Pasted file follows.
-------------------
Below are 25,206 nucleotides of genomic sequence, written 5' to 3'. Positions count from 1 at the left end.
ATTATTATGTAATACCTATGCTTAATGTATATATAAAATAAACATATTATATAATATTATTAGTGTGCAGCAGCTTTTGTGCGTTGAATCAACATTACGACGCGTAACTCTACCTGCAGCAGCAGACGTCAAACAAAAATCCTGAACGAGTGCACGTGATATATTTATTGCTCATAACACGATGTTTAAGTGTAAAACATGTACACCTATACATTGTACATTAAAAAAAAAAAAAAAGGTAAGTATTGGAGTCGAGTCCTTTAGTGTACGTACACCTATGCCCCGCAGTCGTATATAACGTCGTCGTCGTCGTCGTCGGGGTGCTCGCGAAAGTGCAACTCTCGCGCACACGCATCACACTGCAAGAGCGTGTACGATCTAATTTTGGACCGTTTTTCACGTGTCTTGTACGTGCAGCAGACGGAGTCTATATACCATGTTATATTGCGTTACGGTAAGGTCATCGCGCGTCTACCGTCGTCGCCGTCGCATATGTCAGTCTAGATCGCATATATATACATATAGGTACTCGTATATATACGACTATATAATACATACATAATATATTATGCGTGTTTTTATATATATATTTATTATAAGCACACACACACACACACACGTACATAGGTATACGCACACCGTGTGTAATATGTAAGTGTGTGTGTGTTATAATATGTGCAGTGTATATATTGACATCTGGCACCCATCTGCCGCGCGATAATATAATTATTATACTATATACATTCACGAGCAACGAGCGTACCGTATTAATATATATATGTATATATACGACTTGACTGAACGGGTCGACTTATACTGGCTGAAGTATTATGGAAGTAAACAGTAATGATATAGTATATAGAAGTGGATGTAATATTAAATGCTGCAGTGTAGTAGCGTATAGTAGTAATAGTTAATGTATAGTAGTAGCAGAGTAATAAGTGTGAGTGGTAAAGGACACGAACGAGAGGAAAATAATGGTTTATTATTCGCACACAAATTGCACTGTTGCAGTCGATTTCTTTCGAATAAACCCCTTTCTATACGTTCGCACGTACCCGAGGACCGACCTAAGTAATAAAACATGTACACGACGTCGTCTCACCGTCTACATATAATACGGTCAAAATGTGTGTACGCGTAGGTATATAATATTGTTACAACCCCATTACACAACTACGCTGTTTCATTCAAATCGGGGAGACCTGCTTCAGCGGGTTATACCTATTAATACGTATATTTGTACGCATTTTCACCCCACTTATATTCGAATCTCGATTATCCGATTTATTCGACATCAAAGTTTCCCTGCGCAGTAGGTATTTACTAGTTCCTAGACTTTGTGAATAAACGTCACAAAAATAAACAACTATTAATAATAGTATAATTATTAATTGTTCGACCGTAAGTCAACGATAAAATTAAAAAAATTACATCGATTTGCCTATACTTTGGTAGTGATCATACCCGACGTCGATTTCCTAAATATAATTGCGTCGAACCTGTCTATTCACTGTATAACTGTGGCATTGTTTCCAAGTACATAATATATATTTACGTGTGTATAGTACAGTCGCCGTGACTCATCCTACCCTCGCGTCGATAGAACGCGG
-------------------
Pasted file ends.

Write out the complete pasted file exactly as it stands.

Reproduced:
Below are 25,206 nucleotides of genomic sequence, written 5' to 3'. Positions count from 1 at the left end.
ATTATTATGTAATACCTATGCTTAATGTATATATAAAATAAACATATTATATAATATTATTAGTGTGCAGCAGCTTTTGTGCGTTGAATCAACATTACGACGCGTAACTCTACCTGCAGCAGCAGACGTCAAACAAAAATCCTGAACGAGTGCACGTGATATATTTATTGCTCATAACACGATGTTTAAGTGTAAAACATGTACACCTATACATTGTACATTAAAAAAAAAAAAAAAGGTAAGTATTGGAGTCGAGTCCTTTAGTGTACGTACACCTATGCCCCGCAGTCGTATATAACGTCGTCGTCGTCGTCGTCGGGGTGCTCGCGAAAGTGCAACTCTCGCGCACACGCATCACACTGCAAGAGCGTGTACGATCTAATTTTGGACCGTTTTTCACGTGTCTTGTACGTGCAGCAGACGGAGTCTATATACCATGTTATATTGCGTTACGGTAAGGTCATCGCGCGTCTACCGTCGTCGCCGTCGCATATGTCAGTCTAGATCGCATATATATACATATAGGTACTCGTATATATACGACTATATAATACATACATAATATATTATGCGTGTTTTTATATATATATTTATTATAAGCACACACACACACACACACGTACATAGGTATACGCACACCGTGTGTAATATGTAAGTGTGTGTGTGTTATAATATGTGCAGTGTATATATTGACATCTGGCACCCATCTGCCGCGCGATAATATAATTATTATACTATATACATTCACGAGCAACGAGCGTACCGTATTAATATATATATGTATATATACGACTTGACTGAACGGGTCGACTTATACTGGCTGAAGTATTATGGAAGTAAACAGTAATGATATAGTATATAGAAGTGGATGTAATATTAAATGCTGCAGTGTAGTAGCGTATAGTAGTAATAGTTAATGTATAGTAGTAGCAGAGTAATAAGTGTGAGTGGTAAAGGACACGAACGAGAGGAAAATAATGGTTTATTATTCGCACACAAATTGCACTGTTGCAGTCGATTTCTTTCGAATAAACCCCTTTCTATACGTTCGCACGTACCCGAGGACCGACCTAAGTAATAAAACATGTACACGACGTCGTCTCACCGTCTACATATAATACGGTCAAAATGTGTGTACGCGTAGGTATATAATATTGTTACAACCCCATTACACAACTACGCTGTTTCATTCAAATCGGGGAGACCTGCTTCAGCGGGTTATACCTATTAATACGTATATTTGTACGCATTTTCACCCCACTTATATTCGAATCTCGATTATCCGATTTATTCGACATCAAAGTTTCCCTGCGCAGTAGGTATTTACTAGTTCCTAGACTTTGTGAATAAACGTCACAAAAATAAACAACTATTAATAATAGTATAATTATTAATTGTTCGACCGTAAGTCAACGATAAAATTAAAAAAATTACATCGATTTGCCTATACTTTGGTAGTGATCATACCCGACGTCGATTTCCTAAATATAATTGCGTCGAACCTGTCTATTCACTGTATAACTGTGGCATTGTTTCCAAGTACATAATATATATTTACGTGTGTATAGTACAGTCGCCGTGACTCATCCTACCCTCGCGTCGATAGAACGCGG